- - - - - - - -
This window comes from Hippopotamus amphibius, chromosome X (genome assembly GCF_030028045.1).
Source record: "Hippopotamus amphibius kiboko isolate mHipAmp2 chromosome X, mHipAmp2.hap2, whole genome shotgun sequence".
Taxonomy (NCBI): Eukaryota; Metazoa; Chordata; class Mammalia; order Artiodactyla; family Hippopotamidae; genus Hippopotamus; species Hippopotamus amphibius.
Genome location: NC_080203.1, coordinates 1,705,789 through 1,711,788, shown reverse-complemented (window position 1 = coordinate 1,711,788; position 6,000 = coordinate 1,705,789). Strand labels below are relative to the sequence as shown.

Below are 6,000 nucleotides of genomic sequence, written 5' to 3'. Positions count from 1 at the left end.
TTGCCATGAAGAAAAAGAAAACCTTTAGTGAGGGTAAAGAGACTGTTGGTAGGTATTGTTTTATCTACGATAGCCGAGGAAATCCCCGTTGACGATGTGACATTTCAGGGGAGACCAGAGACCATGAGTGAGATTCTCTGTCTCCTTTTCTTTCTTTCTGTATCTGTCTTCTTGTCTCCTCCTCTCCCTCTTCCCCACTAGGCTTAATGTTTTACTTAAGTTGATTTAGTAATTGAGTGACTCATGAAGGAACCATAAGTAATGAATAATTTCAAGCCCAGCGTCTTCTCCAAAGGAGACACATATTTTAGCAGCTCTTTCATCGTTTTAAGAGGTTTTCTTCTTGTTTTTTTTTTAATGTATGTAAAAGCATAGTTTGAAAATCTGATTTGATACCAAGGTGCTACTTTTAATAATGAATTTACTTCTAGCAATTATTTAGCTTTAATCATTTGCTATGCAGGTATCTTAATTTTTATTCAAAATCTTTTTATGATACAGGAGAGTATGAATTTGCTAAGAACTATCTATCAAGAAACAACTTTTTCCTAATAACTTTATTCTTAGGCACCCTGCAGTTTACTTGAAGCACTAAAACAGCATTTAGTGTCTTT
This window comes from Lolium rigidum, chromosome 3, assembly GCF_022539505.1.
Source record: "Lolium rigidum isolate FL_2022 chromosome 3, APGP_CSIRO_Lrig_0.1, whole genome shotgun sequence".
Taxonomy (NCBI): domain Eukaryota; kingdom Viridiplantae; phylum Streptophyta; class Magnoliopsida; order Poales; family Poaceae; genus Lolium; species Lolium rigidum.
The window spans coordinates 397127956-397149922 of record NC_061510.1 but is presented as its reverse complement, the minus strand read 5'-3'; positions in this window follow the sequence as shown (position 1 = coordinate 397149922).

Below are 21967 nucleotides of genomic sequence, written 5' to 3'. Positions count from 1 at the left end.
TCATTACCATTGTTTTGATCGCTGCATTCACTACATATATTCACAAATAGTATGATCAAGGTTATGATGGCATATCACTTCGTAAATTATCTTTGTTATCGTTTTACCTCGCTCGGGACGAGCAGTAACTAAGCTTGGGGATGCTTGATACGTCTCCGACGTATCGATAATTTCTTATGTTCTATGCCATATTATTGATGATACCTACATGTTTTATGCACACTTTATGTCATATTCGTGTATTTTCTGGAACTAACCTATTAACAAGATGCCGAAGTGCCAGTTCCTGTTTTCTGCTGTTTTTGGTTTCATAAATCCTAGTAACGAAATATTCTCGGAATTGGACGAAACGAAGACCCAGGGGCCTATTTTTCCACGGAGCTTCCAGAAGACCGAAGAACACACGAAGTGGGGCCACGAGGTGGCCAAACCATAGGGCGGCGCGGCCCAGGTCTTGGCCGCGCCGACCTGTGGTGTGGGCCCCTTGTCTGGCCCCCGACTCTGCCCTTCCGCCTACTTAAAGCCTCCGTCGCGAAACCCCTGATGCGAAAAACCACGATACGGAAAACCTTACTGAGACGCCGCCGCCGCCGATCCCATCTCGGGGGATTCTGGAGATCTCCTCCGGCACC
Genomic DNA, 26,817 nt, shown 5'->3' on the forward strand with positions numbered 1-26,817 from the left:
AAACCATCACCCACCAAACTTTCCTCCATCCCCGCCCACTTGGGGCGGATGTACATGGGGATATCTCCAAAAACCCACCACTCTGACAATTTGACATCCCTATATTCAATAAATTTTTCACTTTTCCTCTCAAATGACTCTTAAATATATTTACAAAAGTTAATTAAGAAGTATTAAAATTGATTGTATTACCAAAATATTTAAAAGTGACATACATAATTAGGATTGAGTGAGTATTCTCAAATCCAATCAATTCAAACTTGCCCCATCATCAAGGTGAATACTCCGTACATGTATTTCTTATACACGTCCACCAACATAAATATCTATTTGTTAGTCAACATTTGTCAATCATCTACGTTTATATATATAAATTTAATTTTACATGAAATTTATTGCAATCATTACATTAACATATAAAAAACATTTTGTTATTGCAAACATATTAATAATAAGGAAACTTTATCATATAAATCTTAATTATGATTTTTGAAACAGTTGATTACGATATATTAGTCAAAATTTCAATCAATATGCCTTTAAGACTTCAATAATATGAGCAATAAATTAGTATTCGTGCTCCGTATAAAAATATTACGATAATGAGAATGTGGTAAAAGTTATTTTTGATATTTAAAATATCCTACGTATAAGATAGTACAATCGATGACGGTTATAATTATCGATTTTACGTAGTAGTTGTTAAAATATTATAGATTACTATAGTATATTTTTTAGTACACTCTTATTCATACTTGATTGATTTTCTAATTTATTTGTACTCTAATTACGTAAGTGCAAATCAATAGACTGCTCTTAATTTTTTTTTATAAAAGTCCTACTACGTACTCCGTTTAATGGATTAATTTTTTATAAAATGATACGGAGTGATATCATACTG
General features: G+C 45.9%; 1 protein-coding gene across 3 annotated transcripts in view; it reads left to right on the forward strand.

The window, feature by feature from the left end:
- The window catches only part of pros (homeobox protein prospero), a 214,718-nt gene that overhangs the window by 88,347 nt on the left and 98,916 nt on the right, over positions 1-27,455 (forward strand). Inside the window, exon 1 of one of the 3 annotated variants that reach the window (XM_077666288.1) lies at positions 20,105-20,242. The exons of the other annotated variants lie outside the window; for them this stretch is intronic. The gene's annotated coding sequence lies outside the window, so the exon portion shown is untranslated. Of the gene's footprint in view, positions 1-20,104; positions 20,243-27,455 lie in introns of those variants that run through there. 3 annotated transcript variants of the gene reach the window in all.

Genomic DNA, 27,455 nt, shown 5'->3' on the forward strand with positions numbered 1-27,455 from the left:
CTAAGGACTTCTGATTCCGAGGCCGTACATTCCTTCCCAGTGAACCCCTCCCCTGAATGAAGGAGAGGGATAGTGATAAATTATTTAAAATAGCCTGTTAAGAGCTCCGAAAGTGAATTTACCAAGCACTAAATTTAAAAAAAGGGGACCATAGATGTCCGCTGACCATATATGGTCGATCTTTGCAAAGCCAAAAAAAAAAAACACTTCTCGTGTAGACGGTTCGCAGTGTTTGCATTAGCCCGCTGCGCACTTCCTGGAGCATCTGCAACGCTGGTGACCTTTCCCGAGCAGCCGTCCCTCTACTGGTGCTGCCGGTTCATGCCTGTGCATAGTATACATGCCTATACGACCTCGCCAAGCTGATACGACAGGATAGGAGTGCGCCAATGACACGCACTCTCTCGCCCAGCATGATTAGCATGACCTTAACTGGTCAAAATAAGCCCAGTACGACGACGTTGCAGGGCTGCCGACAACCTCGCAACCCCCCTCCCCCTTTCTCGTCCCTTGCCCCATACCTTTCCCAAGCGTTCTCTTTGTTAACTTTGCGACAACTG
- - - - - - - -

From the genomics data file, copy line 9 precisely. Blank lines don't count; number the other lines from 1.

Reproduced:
Taxonomy (NCBI): domain Eukaryota; kingdom Viridiplantae; phylum Streptophyta; class Magnoliopsida; order Poales; family Poaceae; genus Lolium; species Lolium rigidum.